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Independents' Day

56% of senior CCG officers are paid more than NHS recommendations

More than half of senior CCG officers are being paid in excess of the NHS England’s recommended salaries, which commissioners are ‘strongly encouraged’ to follow, the first ever review of senior pay in the new organisations has found.

NHS England guidelines recommend that CCGs offer a salary of £130,000 for a chief officer and £120,000 for chief financial officers but, after reviewing annual remuneration reports for 208 CCGs’ for 2013/14, found 56% of these senior positions were being paid in excess of the threshold.

However, the NHS Clinical Commissioning Groups: Boardroom Pay 2015 report found that the average salary of a CCG chief was less than the recommended salary, at £122,009, although the biggest earners were paid £172,500.

The highest earning chief finance officer was being paid more than £100,000 above recommended levels, a salary of £232,500 - though the average salary was £101,627.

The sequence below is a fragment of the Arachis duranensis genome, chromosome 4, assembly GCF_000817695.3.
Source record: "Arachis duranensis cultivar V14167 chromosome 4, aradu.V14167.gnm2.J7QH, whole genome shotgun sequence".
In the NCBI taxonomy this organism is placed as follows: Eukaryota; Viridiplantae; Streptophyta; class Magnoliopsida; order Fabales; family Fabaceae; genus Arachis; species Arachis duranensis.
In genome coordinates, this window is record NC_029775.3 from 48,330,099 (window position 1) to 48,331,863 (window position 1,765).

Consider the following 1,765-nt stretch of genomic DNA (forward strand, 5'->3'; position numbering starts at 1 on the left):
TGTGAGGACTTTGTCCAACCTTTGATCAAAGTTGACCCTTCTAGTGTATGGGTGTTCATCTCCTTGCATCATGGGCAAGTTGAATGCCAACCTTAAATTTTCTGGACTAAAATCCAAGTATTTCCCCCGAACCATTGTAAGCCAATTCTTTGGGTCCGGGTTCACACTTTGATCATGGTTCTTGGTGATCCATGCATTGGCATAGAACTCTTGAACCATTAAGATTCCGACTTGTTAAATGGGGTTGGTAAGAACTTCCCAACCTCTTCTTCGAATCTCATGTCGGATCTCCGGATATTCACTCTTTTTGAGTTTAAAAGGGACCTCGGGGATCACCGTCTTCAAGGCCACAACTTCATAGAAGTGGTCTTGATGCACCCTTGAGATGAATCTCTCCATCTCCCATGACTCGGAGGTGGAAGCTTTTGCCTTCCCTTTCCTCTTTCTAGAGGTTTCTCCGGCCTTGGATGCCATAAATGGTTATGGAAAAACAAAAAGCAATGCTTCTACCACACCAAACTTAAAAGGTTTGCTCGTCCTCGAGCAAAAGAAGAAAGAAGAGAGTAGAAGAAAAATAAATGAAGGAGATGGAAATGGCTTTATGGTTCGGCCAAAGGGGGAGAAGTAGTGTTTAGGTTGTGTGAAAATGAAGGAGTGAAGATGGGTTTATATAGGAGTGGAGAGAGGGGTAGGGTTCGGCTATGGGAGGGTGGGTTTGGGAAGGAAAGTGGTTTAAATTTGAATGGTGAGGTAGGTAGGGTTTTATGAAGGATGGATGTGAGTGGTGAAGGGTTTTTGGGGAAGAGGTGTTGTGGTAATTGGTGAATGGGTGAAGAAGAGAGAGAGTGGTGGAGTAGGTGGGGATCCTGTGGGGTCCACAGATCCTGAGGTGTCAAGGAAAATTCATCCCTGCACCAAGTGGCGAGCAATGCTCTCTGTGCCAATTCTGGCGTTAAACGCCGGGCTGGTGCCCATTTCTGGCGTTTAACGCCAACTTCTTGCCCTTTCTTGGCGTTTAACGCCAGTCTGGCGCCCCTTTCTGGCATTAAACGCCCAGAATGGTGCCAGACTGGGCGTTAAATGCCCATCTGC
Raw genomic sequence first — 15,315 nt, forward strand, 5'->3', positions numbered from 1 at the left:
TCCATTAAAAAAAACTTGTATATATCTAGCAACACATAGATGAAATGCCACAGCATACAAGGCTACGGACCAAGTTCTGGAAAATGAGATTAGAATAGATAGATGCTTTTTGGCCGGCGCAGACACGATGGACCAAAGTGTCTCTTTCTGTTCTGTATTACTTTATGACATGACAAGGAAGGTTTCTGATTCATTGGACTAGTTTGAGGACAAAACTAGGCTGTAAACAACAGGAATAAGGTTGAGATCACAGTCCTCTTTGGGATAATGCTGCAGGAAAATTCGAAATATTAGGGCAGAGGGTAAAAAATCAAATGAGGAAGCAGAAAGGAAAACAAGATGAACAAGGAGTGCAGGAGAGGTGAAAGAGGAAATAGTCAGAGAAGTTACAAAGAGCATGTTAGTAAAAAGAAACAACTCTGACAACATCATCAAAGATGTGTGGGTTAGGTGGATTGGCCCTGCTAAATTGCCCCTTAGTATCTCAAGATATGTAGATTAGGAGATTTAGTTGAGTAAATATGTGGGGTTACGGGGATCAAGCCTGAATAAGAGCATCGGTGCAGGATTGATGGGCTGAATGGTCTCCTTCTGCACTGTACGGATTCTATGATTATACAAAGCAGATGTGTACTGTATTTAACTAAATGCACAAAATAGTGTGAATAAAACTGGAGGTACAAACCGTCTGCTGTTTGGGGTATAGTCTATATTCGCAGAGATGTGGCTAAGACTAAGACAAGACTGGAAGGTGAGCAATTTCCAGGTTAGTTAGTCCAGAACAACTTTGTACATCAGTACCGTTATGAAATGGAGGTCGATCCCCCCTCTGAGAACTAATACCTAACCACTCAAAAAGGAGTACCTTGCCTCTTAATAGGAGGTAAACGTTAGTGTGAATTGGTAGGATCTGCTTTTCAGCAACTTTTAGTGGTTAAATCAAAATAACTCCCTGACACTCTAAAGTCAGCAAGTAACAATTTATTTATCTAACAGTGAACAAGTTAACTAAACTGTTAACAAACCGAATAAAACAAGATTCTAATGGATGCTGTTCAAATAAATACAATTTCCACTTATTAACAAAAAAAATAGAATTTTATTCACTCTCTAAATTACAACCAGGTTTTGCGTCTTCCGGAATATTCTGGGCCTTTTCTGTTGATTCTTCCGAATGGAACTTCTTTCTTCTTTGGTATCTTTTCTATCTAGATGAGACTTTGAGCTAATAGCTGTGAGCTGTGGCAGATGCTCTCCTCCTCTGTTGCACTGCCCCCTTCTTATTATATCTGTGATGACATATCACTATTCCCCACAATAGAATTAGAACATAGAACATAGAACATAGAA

Steve Glenn,’s head of executive remuneration research said: ‘Whether the initial high-end positioning of salaries suggests that CCGs foresee recruitment and retention battles ahead remains to be seen but early indications are that there is already quite a bit of activity in the labour market for CCG executives even though it is only a couple of years since their establishment’.

Pulse reported last week that more than 70% of CCGs have also been approved to ‘co-commission’ GP services alongside NHS England, which enables them to introduce local QOF initiatives and performance manage practices.

Readers' comments (3)

  • And this spending will come out of GMS-just wait and see!

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  • Salaries for people at the top are around 100-200k -and bonuses?
    Tories deepen the divide as ordinary PCT staff who have moved to CCGs have had drastic pay cuts but the top brass that has now taken over CCGs are handsomely awarded.

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  • 7:40: Ordinary PCT staff have had drastic pay cuts, maybe. Surely not the failed PCTs Directors and Managers who have become Heads and even gone into top positions in NHSE so you have a system whereby old Managers from PCT now hold power over both CCGs and NHSE and the buddies can do business as usual - the same way that lead to failures in some Trusts but on a much wider scale.

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